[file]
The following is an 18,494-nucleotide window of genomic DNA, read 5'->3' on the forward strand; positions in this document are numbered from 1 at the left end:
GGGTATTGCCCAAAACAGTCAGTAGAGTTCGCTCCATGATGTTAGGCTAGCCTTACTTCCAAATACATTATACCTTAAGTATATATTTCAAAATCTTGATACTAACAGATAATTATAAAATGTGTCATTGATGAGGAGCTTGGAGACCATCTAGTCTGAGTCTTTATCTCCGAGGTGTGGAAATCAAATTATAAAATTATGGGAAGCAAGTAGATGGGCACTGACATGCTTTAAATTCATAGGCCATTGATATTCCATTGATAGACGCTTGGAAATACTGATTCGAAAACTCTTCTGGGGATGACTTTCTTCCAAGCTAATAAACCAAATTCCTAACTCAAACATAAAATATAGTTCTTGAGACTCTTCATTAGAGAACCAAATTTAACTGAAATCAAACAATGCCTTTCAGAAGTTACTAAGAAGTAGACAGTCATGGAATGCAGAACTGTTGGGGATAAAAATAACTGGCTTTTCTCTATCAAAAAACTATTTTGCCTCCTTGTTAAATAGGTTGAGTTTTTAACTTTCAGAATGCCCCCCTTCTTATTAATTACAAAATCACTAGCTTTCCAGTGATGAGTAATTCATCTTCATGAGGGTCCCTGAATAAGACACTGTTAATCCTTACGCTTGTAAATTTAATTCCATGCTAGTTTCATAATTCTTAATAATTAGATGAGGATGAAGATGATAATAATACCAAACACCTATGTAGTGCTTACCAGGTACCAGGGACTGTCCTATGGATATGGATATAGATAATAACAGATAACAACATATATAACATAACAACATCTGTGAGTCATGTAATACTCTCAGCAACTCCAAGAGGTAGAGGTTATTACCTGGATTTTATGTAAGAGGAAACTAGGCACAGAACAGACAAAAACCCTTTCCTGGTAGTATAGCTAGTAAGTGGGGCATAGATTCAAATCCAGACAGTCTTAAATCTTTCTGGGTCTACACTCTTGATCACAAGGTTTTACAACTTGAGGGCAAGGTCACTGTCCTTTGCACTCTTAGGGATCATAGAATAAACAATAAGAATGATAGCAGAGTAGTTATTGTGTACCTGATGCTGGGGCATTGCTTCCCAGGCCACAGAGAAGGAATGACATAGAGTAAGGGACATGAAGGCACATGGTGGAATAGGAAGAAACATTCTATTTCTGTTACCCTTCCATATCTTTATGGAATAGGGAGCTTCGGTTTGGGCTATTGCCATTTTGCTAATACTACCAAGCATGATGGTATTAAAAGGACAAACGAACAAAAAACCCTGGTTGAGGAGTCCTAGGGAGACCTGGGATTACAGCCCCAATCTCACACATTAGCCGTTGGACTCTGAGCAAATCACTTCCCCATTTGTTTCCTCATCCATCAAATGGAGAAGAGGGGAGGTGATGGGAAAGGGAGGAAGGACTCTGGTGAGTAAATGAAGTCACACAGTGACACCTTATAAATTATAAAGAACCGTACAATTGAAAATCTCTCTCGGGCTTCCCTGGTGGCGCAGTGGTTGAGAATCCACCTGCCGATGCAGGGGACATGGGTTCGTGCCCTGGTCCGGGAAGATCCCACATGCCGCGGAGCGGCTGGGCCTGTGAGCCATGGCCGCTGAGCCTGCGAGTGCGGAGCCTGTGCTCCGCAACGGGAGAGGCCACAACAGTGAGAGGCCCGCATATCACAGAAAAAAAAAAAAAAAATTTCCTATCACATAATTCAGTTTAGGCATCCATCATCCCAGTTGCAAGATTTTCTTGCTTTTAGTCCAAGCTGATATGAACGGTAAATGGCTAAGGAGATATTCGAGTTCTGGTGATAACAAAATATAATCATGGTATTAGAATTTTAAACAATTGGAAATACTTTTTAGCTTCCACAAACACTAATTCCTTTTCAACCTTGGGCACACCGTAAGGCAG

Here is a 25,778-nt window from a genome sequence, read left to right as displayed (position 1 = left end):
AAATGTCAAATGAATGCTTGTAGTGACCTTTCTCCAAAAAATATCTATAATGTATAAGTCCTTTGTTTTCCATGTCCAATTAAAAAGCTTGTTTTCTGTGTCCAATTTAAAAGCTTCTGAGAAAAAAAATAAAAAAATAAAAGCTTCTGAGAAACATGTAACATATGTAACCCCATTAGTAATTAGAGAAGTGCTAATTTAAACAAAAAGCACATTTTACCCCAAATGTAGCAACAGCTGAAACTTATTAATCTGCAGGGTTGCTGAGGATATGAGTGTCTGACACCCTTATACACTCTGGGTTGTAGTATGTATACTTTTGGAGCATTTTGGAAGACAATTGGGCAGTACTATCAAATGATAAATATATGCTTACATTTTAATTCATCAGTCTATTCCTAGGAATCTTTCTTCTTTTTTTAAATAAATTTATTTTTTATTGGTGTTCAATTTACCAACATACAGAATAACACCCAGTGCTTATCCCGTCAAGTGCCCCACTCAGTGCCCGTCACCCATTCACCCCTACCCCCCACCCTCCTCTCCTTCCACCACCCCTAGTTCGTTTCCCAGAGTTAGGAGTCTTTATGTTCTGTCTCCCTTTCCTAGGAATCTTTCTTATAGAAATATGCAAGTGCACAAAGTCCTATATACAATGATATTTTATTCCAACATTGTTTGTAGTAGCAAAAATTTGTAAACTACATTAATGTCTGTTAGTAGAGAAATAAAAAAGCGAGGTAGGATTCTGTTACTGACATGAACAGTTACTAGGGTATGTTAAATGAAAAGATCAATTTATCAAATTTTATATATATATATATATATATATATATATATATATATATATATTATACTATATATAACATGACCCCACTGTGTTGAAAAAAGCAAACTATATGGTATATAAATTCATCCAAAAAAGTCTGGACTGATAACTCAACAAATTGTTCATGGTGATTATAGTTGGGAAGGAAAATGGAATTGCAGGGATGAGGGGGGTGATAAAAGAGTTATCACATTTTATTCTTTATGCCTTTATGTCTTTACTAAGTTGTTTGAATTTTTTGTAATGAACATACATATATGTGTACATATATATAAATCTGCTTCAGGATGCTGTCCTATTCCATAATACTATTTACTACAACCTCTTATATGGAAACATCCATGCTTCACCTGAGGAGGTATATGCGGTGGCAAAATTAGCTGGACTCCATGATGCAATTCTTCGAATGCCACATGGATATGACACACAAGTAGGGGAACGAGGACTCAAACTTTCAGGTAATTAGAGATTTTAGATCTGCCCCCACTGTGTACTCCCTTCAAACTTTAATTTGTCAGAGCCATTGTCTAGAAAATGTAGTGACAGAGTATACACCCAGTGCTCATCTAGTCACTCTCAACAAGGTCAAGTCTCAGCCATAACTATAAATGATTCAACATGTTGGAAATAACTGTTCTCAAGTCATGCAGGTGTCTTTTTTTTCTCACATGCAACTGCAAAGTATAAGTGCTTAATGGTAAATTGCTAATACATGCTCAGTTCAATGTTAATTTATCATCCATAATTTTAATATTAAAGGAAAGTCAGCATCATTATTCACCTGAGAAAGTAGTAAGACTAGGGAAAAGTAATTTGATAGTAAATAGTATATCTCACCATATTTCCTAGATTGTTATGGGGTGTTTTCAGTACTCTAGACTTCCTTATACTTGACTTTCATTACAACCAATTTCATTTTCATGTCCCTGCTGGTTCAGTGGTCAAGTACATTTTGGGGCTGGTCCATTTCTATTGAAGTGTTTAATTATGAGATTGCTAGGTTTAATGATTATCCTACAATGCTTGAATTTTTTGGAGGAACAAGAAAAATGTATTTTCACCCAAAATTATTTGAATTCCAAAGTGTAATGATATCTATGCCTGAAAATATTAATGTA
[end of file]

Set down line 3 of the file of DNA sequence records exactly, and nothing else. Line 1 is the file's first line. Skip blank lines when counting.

Here is a 25,778-nt window from a genome sequence, read left to right as displayed (position 1 = left end):